Basket Size Doesn’t Matter. It’s all about Basket Diversity

Want to increase customer value? Think basket diversity- not basket size.

So, it feels like you’ve tried almost everything, but your organization is still counting on you to increase the average customer value. It’s time to try a different approach. It’s time to look beyond the size of customers’ baskets and pore over what’s inside those baskets.

Insight into customer value reveals what items they buy with us and- maybe more importantly – what they buy elsewhere. Basket diversity analysis, often overlooked, is a powerful tool for growing customer value.

To understand a customer’s annual value, let’s identify the two factors that determine it: number of baskets purchased and the value of each basket. For example, let’s say I visit 12 times a year and buy $100 worth of groceries each time. All things equal, I could add $100 to my value by either adding one visit a year or by buying an extra $8.33 each visit. So, there are two ways to increase my value – grow the size of my basket or entice me to visit more often.

Figure 1: Fewer Visits ≠ Larger Basket

 Note: numbers obscured to hide retailer data

Looking at Figure 1, we can draw the conclusion that weekly customers are worth twice as much as bi-weekly customers, not because of the difference in basket size, but because they visit twice as often. It isn’t surprising, therefore, those monthly customers, despite having smaller baskets, are far more valuable than quarterly customers.

So how can retailers significantly increase customer visit frequency? Encourage basket diversity.

What we learned about basket diversity

We performed a data-mining study to identify the key driver for increased visit frequency. In the study, we looked for the most significant customer behaviors predictive of the next visit within a desired time frame. We ran the study on regular customers of several FMCG retailers and selected a timeframe of two weeks, reflecting best customers’ average visit frequency.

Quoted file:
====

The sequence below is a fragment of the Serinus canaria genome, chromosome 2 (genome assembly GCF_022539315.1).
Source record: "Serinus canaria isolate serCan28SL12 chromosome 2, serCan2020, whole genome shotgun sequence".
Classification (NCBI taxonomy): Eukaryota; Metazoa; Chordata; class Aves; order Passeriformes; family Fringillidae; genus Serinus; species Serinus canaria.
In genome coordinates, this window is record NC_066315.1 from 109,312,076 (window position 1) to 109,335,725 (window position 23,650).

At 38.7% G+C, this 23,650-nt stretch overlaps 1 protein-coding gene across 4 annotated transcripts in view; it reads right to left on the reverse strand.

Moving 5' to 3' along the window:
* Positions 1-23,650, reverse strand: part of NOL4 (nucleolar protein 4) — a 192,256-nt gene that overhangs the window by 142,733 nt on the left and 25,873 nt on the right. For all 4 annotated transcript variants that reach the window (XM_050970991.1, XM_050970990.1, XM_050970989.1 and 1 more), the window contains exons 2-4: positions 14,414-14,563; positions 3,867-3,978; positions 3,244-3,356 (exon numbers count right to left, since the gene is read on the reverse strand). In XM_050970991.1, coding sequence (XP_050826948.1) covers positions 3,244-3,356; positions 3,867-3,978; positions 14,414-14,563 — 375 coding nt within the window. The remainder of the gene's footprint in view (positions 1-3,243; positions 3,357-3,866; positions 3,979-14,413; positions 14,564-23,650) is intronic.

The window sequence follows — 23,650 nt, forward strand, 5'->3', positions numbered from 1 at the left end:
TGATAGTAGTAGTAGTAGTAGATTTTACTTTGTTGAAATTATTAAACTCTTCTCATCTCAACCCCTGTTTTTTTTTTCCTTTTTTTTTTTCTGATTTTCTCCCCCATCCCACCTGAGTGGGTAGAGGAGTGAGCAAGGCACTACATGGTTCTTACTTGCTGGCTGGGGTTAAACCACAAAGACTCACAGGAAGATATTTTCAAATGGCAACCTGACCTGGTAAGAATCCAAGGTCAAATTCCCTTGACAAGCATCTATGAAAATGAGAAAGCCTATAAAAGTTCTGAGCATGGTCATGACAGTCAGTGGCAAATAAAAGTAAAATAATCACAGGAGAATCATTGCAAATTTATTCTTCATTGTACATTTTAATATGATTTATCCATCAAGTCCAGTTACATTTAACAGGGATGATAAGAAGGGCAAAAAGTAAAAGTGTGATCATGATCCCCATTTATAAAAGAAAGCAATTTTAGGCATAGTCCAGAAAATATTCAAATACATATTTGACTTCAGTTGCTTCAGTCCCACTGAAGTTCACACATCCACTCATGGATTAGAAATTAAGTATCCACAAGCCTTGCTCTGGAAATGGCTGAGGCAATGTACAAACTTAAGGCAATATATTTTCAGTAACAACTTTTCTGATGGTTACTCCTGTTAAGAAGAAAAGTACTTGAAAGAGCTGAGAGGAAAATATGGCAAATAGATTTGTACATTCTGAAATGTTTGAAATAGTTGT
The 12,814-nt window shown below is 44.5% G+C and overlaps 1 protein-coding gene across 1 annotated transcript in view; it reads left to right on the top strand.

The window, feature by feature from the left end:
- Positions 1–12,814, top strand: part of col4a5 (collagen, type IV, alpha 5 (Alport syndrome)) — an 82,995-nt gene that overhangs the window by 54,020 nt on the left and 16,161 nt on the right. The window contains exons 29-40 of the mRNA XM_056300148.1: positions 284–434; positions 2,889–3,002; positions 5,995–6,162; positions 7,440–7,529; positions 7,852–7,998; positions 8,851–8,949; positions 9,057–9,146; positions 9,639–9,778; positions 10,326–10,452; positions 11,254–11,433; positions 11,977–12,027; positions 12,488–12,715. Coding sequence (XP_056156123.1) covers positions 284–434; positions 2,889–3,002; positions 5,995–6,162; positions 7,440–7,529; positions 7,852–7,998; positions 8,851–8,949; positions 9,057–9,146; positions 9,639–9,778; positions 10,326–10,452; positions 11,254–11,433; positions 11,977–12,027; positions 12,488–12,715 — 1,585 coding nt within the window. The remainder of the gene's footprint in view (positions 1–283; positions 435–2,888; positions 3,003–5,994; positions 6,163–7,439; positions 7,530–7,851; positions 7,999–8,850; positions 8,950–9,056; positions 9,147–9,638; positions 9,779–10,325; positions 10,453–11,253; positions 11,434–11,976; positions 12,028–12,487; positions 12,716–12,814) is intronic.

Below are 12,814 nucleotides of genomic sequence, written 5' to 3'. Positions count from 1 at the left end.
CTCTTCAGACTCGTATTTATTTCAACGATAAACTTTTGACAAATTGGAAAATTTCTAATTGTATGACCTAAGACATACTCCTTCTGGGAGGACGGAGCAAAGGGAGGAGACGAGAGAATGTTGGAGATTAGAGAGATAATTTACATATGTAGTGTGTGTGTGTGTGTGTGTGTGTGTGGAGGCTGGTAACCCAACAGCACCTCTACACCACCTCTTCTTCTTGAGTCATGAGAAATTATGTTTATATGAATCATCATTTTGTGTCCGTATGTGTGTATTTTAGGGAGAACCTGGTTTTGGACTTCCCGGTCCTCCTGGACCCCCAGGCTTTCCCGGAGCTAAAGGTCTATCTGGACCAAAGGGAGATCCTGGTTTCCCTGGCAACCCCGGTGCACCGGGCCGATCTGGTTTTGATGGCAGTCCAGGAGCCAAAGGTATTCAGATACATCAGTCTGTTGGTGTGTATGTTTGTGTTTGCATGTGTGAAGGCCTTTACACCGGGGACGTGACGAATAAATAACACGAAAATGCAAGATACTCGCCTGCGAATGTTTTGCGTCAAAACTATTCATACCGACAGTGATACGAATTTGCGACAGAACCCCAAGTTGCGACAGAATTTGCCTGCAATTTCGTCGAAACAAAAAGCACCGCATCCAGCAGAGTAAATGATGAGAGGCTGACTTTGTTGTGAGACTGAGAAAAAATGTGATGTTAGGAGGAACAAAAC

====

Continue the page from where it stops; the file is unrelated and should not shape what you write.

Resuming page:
Much to our surprise, our initial findings were that the best predictor of customers’ visit frequency, and consequent annual value, is the number of different departments and categories in which they shopped regularly. As the Figure 2 illustrates, there is a strong correlation between the number of different categories shopped and the likelihood of return in a given period. A customer who regularly shops in 2 categories has a 38% likelihood of returning within the next two weeks; a customer who shops in 15 categories, a 70% likelihood of returning.

In retrospect, it isn’t difficult to rationalize this result. Different categories have different replenishment rates, and so more categories mean a wider range of replenishment rates, some shorter and some longer. So, a customer who shops more categories will most likely need to replenish at least some of her categories more often.

Our key takeaway from the above analysis is that focusing on overall spend, without accounting for basket diversity, is not likely to achieve the expected results.

Figure 2: The number of different categories a customer purchased in her most recent visit helps to predict when she will visit again

Note: numbers obscured to hide retailer data